Life in Enemy Occupied Territory

    In suburban Washington, D.C., a sniper strikes at random, killing one stranger after another, throwing their families into the grip of sudden, agonizing grief. Pain -- human suffering -- is a part of every life. When it strikes close to home, it often causes people to question the reality of God -- His nature, His power, His very existence. Why does a good God allow this? The problem of human suffering fascinated two of the last century's most influential thinkers: Sigmund Freud and C. S. Lewis. But as Harvard psychiatrist Armand Nicholi notes in his book The Question of God, these two men drew very different conclusions about God from their own encounters with pain. Both Lewis and Freud experienced profound suffering. Lewis lost his mother when he was a child, endured the horrors of World War I, and watched his beloved wife, Joy, suffer an excruciating death from cancer. Freud also lost precious family members: a daughter and a grandson. He experienced vicious anti-Semitism, endured ridicule from other scientists, and suffered physically from a painful cancer. Human suffering led Freud to conclude that God does not exist -- that no loving God would permit people to endure such pain if He had the power to prevent it. He believed that men's fates were determined, not by a supernatural Father, but by "obscure, unfeeling, and unloving powers." Lewis concluded otherwise -- but not without a struggle. After his wife's death, Lewis wrote that the danger was not ceasing to believe in God, but "of coming to believe such dreadful things about Him." Like Freud, he wondered how a loving God could allow him to suffer so terribly -- and why evil-doers appear to go unpunished. As Nicholi notes, "Freud argued that the notion that good is rewarded and evil punished by 'the government of the universe' just does not square with reality." By contrast, Lewis pointed to biblical teachings about a "Dark Power" abroad in the universe, "a mighty evil spirit . . . the power behind death and disease and sin." We are, Lewis concludes, living in "enemy occupied territory." Lewis also reminds us of the relationship between evil and free will. The human tendency to abuse free will -- to rebel from God and to violate the moral law -- is what leads to human suffering. We're at fault, not God. On one thing Lewis and Freud agreed: that other people are the source of most of our pain. As Lewis writes: "When souls become wicked, they will certainly use this possibility to hurt one another . . . It is men, not God, who have produced racks, whips, prisons, slavery, guns, bayonets, and bombs." No life is free from pain. "How we react to it determines how it influences the quality of our lives," Nicholi writes. "If we believe, like Lewis, that a Supreme Being loves us and ultimately controls our destiny, we may endure with patience and hope. But if we hold to the materialist worldview, we are left with Freud's [despairing] exhortation to [simply] submit to the harsh realities which confront us." Armand Nicholi's book The Question of God is based on the course he has taught for years at Harvard. Many students, simply comparing the two worldviews, have chosen the one of faith and hope. Give the book to some of your skeptical friends, and they may do exactly the same. For further reading: Armand M. Nicholi, Jr., The Question of God: C. S. Lewis and Sigmund Freud Debate God, Love, Sex, and the Meaning of Life (Free Press, 2002). C. S. Lewis, The Problem of Pain (Harper, 2001). See the Washington Post's coverage of the sniper shootings. David Ropeik, "Be Afraid of Being Very Afraid," Washington Post, 20 October 2002.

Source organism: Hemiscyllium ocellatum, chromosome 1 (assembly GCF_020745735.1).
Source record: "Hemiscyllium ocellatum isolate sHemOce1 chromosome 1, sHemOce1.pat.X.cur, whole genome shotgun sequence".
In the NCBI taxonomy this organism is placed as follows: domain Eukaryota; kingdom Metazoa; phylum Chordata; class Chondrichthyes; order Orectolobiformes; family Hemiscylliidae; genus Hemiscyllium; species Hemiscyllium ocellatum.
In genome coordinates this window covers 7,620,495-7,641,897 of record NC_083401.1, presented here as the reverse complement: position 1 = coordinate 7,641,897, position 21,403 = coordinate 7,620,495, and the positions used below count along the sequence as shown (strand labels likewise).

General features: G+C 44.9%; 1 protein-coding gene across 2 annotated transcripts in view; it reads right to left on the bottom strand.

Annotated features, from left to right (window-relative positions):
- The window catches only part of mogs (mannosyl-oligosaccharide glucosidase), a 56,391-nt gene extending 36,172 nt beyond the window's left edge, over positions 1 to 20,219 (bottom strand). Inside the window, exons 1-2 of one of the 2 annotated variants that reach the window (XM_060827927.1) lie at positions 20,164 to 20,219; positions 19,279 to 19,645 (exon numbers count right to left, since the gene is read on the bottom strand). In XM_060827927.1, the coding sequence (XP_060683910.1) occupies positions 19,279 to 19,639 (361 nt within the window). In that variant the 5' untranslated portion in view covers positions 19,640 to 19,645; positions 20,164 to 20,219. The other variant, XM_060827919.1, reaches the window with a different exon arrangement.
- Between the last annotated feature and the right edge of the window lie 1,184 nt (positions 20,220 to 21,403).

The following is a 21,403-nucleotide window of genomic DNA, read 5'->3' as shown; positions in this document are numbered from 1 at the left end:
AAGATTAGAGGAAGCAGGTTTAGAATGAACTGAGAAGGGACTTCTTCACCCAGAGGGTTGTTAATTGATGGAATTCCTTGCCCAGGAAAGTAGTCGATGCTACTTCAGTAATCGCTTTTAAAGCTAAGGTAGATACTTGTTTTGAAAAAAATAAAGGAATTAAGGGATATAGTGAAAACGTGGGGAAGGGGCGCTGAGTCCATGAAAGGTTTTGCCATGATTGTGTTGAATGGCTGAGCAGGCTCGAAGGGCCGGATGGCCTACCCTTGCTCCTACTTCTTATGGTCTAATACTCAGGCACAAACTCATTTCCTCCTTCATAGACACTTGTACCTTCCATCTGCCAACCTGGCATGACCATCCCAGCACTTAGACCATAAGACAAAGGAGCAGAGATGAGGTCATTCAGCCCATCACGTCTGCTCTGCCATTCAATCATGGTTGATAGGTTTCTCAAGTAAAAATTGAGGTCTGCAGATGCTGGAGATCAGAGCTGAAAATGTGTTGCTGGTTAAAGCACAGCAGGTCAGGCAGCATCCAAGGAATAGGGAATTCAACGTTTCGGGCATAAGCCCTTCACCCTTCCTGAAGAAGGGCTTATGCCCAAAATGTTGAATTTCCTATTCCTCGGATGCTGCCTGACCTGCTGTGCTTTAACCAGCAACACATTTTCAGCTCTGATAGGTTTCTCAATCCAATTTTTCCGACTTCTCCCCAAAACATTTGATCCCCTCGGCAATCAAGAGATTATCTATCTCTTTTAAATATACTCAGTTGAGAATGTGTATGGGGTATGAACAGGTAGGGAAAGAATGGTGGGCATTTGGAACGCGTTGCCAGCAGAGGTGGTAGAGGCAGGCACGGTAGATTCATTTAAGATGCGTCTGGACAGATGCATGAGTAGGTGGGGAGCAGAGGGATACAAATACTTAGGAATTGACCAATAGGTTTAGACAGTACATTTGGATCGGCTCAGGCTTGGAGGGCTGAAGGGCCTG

Chuck Colson


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